Shure Brothers, Inc., est. 1925

Museum Artifact: Shure 708A Stratoliner Crystal Microphone, 1940s

Made By: Shure Brothers, Inc., 225 West Huron Street, Chicago, IL

“We know very well that absolute perfection cannot be attained, but we will never stop striving for it.” —Sidney N. Shure, founder of Shure Brothers, Inc.

Introduced in 1940, the “Stratoliner” microphone in our museum collection finds the world famous Shure,

Olson Rug Company, est. 1874

Museum Artifact: Olson Rug 75th Anniversary Calendar, 1949

Made By: Olson Rug Co., 2800 N. Pulaski Rd., Chicago, IL

No other manufacturing business in Chicago ever had a headquarters quite like that of the Olson Rug Company. From 1935 to 1965, the sprawling Olson factory campus at the northwest corner of Diversey Avenue and Pulaski Road—with its stunning man-made waterfalls, rock gardens, sculptures,

Citrus Products Co., est. 1919

Museum Artifact: Kist Beverages Soda Bottle, c. 1940s

Made By: Citrus Products Co., 11 E. Hubbard St., Chicago, IL

Most Notable Factoid: In 1933, the vice president of Citrus Products fired a gun at his own wife (and missed) after he saw her kissing the president of the company at a party.

Best known for its “Kist” brand of carbonated beverages,

Florsheim Shoe Company, est. 1892

Museum Artifact: Florsheim Ladies Shoes, c. 1940s

Made By: Florsheim Shoe Company, 3963 W. Belmont Ave. and 130 S. Canal Street , Chicago, IL

“I have always attributed our success to three essentials: a good shoe, an efficient organization, and advertising—always keeping in mind that our shoe measured up to everything that we said in our advertising.” —Milton S. Florsheim,

Revere Camera Company, est. 1939

Museum Artifact: Revere 88 Movie Camera and Revere 85 Movie Projector, 1940s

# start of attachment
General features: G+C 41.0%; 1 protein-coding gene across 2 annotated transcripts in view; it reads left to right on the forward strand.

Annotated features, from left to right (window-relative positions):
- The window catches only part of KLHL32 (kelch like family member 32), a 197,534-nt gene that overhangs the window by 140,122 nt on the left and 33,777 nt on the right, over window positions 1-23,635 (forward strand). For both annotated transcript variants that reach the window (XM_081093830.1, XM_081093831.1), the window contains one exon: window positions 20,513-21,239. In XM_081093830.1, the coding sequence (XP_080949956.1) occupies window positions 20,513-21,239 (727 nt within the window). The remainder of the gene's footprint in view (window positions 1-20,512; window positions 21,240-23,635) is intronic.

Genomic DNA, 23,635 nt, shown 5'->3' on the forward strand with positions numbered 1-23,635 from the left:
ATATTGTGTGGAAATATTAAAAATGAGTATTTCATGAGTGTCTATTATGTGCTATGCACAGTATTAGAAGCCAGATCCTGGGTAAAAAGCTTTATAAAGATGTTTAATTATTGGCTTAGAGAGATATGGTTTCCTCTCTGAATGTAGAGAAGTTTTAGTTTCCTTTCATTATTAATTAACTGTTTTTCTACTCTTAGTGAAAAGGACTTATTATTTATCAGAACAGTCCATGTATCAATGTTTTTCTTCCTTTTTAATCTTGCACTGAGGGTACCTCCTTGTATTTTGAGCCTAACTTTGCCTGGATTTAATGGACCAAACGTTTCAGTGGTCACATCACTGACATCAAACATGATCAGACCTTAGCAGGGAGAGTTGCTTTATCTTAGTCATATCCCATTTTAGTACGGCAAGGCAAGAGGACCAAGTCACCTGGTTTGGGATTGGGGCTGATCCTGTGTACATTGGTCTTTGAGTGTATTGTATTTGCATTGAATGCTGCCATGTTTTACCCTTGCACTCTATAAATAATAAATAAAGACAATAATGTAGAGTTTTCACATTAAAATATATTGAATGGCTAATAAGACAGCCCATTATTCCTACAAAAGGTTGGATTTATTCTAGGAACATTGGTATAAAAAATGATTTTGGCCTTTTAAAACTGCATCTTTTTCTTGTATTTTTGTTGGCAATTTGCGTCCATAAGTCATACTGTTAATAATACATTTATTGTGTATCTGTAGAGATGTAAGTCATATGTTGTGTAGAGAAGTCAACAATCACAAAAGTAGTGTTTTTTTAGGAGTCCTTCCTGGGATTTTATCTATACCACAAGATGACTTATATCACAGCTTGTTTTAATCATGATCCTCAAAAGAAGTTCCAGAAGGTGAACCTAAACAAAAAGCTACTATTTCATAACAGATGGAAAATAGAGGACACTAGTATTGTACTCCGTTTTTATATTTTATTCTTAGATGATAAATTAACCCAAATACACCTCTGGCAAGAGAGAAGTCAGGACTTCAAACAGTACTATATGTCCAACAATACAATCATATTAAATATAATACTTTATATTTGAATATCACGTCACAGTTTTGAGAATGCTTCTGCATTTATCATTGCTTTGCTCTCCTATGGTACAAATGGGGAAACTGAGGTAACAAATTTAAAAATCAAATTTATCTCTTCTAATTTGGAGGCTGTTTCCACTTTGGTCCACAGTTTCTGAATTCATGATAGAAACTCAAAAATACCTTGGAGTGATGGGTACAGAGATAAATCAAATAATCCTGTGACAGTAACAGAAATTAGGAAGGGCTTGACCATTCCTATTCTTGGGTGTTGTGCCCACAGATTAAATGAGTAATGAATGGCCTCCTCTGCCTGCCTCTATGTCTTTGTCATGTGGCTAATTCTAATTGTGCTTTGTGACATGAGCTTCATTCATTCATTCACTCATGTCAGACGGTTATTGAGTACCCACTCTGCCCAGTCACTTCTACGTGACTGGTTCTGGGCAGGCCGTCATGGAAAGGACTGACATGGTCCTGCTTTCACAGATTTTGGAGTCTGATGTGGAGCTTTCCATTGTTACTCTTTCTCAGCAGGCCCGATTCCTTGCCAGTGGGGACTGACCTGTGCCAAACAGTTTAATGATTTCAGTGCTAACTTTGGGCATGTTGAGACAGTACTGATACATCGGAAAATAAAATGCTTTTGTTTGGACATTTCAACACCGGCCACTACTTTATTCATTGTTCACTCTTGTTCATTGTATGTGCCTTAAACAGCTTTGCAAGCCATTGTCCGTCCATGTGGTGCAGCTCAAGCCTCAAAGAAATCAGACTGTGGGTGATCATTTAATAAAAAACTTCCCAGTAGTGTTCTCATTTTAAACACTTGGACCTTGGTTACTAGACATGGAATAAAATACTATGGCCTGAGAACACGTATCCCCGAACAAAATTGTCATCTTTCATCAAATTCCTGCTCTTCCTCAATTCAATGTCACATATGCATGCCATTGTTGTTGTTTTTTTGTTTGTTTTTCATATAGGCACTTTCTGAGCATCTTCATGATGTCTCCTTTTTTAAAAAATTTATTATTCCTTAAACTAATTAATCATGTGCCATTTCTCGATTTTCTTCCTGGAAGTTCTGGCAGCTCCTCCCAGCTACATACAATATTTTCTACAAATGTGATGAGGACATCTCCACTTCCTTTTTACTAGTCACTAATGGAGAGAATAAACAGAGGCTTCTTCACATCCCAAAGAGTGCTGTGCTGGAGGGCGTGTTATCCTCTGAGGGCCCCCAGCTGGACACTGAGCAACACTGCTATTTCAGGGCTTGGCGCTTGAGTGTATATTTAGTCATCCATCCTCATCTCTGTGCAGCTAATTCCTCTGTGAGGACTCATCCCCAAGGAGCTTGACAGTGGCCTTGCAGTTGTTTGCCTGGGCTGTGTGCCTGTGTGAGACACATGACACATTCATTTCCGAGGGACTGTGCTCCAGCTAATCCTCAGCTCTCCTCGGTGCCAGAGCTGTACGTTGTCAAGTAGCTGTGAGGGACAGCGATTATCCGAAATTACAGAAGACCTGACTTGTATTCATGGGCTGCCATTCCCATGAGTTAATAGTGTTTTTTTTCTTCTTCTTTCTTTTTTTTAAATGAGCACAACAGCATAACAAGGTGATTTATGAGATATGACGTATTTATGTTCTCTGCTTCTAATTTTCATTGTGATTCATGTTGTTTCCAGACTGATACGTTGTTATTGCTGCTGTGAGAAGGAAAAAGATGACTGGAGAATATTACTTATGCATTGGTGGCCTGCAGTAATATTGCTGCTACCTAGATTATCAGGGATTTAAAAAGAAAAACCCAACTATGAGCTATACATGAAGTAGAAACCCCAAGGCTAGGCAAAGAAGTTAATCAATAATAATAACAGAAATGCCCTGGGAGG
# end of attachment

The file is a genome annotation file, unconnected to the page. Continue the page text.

Made By: Revere Camera Company, 320 E. 21st St., Chicago, IL

“The Revere takes the clearest and steadiest home movies you have ever seen. Its advanced design (pocket size), its exclusive automatic film-threading sprocket, five speeds (including slow motion), precision construction, and many other proven features make Revere the outstanding value of 8mm movie cameras.”

J. W. Allen & Co., est. 1881

Museum Artifact: J. W. Allen Baking Supply Pail, c. 1940s

Made By: J. W. Allen & Co., 110 N. Peoria St., Chicago, IL

“Our building in Chicago has come to be known as the acknowledged ‘Bakers’ Headquarters.’ We carry in stock and ready for immediate delivery practically everything required for the Baking Industry. This assures our customers with dependable service.”—J.

Mid City Uniform Cap Co. & Citation Hat Corp., est. 1925

Museum Artifacts: CitationBeaver Quality Fedora, c. 1950s, and Mid City Khaki Garrison Cap, 1948

Made By: Citation Hat Corp. / Mid City Uniform Cap Company, 2330 W. Cermak Rd., Chicago, IL

“I hate like hell to praise myself, but at the same time I cannot go away from the truth.” —Harry Lev

In the summer of 1955, Harry “The Hat” Lev—53 year-old owner of the Citation Hat Company,

G. Felsenthal & Sons, est. 1898

Museum Artifact: Altitude Correction Computer, c. 1945

Made By: G. Felsenthal & Sons, 4100 W. Grand Ave., Chicago, IL